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|Author||James A. Michener|
|Country||United States of America|
|Media type||Print (Hardback & Paperback)|
The Source is an historical novel by James A. Michener, first published in 1965. It is a survey of the history of the Jewish people and the land of Israel from pre-monotheistic days to the birth of the modern State of Israel. The Source uses for its central device a fictional tell in northern Israel called "Makor" (Hebrew: "source").
A parallel frame story set in modern-day Israel supports the historical timeline. Archaeologists digging at the tell at Makor uncover artifacts from each layer, which then serve as the basis for a chapter exploring the lives of the people involved with that artifact. The novel begins with a Stone Age family whose daughter begins to realize that there is a supernatural force, then leads us to the beginnings of monotheism, the Davidic kingdom, Hellenistic times, Roman times, etc. The site is continually inhabited until the end of the Crusades when it is destroyed by the victorious Mameluks (as happened to many actual cities after 1291—and is not rebuilt by the Ottomans.
The Book follows the story of the Family of Ur from the age of cavemen to modern times, with its descendants now living in the Galilee—though, naturally, they themselves are not aware of the ancient antecedents revealed to the reader by the all-knowing writer.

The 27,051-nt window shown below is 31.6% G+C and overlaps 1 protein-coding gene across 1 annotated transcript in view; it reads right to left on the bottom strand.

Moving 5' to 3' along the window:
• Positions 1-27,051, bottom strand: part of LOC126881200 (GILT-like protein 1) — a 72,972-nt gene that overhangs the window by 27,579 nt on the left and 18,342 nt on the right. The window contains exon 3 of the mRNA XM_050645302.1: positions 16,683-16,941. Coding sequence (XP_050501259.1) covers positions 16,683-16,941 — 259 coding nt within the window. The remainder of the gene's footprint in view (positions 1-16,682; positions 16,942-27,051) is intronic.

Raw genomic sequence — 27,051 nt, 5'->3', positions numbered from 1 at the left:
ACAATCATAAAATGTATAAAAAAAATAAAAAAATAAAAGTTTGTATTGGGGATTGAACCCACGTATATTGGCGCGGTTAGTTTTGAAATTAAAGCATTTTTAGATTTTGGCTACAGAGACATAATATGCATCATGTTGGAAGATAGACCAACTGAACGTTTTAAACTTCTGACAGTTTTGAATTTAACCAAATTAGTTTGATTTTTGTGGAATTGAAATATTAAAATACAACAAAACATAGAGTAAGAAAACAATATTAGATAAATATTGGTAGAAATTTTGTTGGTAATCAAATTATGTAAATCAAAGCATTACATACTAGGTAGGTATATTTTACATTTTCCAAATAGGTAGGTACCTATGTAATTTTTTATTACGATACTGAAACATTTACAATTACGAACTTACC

- The Tell
- The Bee Eater
- Of Death and Life
- An Old Man and His God
- Psalm of the Hoopoe Bird
- The Voice of Gomer
- In the Gymnasium
- King of the Jews
- Yigal and His Three Generals
- The Law
- A Day in the Life of a Desert Rider
- The Fires of Ma Coeur
- The Saintly Men of Safed
- Twilight of an Empire
- Rebbe Itzik and the Sabra
- The Tell
Recurring symbols and themes
In the early civilizations, the concept of fertility sprouts from agriculture, and the desire for a fruitful harvest. During the earliest layer of history, the giant stone idol named El is created to please the earth, and bring good crops.
As society moves away from a rural and agricultural existence, fertility is given less and less importance. The phallic is present from the Stone Age ("The Bee Eater"), until 606 BCE ("The Voice of Gomer").
Later, as modern Judaism begins to take form, the theme of dedication and tenacity is brought forward again and again. The final words of many of the book's characters are of prayer, they are defending their religion with their life. As antisemitism becomes more prevalent this theme grows stronger, as if to show the strength of the faith that the Jewish people hold, and still do.